But Trump didn’t reverse course in regard to his hesitation to endorse Ryan or McCain. Ryan has maintained that he’s unconcerned about the matter.
On Thursday, he brushed off Trump’s stance, he told “Jerry Bader Show” on WTAQ radio in Green Bay, Wis., that the only endorsement he cares about is from voters in his congressional district.
But he also says that Trump “has had a pretty strange run since the convention. You would think we should be focusing on Hillary Clinton and all of her deficiencies.”
Ryan says it’s “distressing” that that’s not what the conversation is about.
For his part, McCain, whose primary battle has been particularly bitter, said Wednesday that not only is he unconcerned about Trump’s non-endorsement, but
that he intends to continue support the nominee of the party, period.
Trump’s Florida rallies came as reports surfaced that the GOP wants to hold an intervention to get him back on track, and as a the latest Fox News poll finding that Democrat Hillary Clinton now holds a 10-point advantage over Trump, 49 percent to 39 percent.
But Trump maintained his biggest worry is the “rigged” electoral system.
Trump first raised concerns Monday after courts rejected tough voter ID rules put in place for the first time in a presidential election in states including North Carolina, Texas and Wisconsin.
The rulings cited a risk of disenfranchising the poor, minorities or young people who were less likely to have acceptable IDs — and who are more likely to vote Democratic.
“But our biggest obstacle is the press, they’re so dishonest,” he said. Trump then went on to say CNN’s News Day covered anti-Trump stories 200 times more than the Iran story, which he said was cited by the Media Research Center.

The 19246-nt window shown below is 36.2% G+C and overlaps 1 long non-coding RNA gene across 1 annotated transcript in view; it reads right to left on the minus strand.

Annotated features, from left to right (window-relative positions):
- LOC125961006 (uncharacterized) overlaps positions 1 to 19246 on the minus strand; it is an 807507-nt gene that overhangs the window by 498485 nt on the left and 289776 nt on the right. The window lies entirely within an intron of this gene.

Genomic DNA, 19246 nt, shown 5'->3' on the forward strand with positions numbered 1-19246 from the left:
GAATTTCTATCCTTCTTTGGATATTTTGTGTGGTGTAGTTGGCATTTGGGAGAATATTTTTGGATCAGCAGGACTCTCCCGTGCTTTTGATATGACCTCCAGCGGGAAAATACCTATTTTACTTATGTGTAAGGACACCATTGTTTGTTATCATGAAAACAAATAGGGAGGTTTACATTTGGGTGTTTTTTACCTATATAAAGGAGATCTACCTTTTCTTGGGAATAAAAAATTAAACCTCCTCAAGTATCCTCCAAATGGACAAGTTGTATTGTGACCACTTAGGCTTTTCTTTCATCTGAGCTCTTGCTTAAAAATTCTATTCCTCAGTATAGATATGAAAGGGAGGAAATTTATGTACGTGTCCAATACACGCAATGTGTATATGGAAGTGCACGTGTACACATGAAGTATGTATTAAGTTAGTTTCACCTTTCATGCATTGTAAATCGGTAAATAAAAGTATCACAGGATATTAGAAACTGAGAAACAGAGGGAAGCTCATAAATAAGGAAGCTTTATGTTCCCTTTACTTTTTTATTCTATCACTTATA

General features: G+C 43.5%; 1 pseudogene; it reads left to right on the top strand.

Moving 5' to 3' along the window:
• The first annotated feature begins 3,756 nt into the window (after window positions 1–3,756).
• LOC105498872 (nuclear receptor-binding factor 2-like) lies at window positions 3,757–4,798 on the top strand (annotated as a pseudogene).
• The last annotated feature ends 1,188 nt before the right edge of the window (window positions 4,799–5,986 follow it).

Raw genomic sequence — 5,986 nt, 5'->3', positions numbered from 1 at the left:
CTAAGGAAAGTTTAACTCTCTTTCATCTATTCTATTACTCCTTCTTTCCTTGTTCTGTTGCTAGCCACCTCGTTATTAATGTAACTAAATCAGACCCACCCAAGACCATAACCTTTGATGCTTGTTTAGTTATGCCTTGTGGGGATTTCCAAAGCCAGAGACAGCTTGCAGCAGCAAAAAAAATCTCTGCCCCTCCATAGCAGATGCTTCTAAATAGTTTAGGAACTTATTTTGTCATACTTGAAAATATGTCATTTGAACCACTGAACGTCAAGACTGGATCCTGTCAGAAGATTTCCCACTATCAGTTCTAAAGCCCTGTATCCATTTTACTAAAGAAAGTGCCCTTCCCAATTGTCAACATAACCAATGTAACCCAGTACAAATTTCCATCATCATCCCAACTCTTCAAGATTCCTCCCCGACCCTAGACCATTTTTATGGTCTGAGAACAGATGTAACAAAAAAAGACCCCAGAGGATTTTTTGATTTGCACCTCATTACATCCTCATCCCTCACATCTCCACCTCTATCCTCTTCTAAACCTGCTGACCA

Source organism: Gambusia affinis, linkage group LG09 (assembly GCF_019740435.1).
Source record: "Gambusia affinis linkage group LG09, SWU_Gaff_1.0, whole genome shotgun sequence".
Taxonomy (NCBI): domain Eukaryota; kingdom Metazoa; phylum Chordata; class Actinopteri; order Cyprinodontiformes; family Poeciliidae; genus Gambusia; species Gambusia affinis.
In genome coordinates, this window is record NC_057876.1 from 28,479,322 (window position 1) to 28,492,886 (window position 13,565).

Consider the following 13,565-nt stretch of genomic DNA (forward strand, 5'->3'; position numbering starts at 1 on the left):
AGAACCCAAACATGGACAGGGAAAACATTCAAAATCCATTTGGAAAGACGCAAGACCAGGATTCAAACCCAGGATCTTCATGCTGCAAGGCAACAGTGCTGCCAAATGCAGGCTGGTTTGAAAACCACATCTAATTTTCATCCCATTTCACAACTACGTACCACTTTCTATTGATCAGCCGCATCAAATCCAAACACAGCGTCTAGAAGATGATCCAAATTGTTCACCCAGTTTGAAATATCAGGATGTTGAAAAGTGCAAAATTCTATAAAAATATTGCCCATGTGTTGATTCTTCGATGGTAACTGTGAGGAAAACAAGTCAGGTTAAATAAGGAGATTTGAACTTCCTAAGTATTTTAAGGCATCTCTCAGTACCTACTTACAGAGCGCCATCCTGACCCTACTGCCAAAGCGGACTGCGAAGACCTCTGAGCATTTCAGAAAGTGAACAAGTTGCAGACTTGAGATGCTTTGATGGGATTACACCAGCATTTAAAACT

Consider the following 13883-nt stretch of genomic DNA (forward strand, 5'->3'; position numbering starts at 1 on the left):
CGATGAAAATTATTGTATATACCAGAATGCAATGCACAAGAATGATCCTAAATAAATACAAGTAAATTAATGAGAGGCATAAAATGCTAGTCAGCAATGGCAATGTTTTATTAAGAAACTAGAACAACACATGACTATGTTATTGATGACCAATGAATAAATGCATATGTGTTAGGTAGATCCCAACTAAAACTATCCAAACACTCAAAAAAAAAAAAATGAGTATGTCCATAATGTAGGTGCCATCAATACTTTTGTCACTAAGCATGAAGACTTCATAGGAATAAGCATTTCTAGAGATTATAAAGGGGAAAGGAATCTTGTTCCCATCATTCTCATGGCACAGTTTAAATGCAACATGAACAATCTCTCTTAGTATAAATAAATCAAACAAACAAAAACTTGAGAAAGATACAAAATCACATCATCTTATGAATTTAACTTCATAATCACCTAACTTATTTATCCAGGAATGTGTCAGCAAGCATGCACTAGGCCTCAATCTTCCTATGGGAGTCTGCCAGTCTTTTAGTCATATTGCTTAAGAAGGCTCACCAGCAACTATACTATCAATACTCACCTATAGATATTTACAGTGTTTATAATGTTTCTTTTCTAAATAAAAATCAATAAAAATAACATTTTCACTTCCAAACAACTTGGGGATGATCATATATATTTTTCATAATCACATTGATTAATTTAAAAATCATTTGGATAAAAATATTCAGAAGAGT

“You have to bull your way through the media,” Trump said as the crowd cheered.
He also took a shot at The New York Times, claiming the paper is failing and will be out of business “in the next three years.”
For the most part, Trump’s remarks were much the same as he has been delivering throughout his highly unusual campaign. He slammed Clinton on trade, and promised he had a plan to bring jobs back to the United States from overseas.
He also talked about the Brexit vote, how he got “zero credit” for predicting that British voters would decide to opt out of the European Union, and why they would want to leave the EU:
“It as because people don’t want to be forced to take all these people in” Trump said, pointing to Germany and France and calling them both a “complete disaster.”
The crowd booed when Trump said Hillary Clinton wanted to bring tens of thousands of people into the country.
“Not gonna happen, folks,” he said.
Later Trump added another thought that said volumes about where he sees himself with 96 days to go until election day.
“If you dislike me intensely, if you say “I would never in a milliion years vote for Donald Trump’, you have to, you have no choice,” Trump told the crowd.
While Trump was in Florida, his running mate, Indiana Gov. Mike Pence, was in Colorado, telling his audience that the GOP will weather the storms he’s currently embroiled in and will be elected the next president of the United States.
Speaking in Colorado Springs, Pence said that despite the best efforts of the Democratic Party and the news media, “The next morning they turn on the television and there is Donald Trump, standing taller than before and fighting to make America great again.”
- Campaign-Finance Raid
- Ohio Warden On the Hook for Fatal Dog Attack